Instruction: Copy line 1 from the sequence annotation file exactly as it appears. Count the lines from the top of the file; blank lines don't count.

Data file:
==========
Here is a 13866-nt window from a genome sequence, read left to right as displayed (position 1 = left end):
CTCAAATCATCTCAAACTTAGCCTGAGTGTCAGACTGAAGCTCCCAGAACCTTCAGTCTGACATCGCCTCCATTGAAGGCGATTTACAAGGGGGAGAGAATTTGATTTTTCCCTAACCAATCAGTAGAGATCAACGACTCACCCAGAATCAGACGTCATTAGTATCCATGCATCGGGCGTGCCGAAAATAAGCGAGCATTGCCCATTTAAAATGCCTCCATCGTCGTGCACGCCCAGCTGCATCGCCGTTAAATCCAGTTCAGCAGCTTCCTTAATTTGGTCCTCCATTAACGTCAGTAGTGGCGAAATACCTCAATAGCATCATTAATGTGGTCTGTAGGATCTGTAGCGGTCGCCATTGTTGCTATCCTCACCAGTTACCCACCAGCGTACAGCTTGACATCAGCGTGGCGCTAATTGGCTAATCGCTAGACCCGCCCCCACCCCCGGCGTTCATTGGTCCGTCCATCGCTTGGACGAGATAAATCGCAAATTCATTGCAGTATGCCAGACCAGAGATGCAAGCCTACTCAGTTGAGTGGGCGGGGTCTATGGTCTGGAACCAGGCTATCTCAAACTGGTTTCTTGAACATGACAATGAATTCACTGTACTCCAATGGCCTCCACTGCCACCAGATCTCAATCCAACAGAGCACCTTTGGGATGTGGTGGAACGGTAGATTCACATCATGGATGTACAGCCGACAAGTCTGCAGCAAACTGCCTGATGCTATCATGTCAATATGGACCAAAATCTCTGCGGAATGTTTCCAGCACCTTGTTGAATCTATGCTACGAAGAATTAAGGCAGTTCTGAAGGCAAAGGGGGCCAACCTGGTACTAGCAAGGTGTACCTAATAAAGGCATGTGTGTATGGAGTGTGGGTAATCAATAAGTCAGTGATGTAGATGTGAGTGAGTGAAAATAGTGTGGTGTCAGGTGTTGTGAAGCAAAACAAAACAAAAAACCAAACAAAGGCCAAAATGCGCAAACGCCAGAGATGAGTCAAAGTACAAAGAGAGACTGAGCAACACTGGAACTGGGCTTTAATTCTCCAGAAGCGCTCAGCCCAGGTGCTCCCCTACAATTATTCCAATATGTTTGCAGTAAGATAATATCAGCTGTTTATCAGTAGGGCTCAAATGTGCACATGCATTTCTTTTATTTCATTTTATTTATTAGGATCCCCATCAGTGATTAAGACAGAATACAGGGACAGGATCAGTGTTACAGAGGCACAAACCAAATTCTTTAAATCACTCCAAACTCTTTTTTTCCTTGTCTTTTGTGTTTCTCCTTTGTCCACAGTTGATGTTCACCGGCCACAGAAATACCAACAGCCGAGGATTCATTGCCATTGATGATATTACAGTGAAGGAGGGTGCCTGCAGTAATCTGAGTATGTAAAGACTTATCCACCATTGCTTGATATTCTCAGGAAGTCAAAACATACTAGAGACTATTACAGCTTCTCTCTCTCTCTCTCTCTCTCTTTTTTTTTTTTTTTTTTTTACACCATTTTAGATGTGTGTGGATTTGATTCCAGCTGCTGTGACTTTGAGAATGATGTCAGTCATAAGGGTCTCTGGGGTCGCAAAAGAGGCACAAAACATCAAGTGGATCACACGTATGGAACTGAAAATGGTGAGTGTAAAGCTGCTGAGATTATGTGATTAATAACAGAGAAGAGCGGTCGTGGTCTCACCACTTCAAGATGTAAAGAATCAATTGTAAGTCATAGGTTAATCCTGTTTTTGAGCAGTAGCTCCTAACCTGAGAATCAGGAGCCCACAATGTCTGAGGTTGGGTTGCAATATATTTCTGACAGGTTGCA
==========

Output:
Here is a 13866-nt window from a genome sequence, read left to right as displayed (position 1 = left end):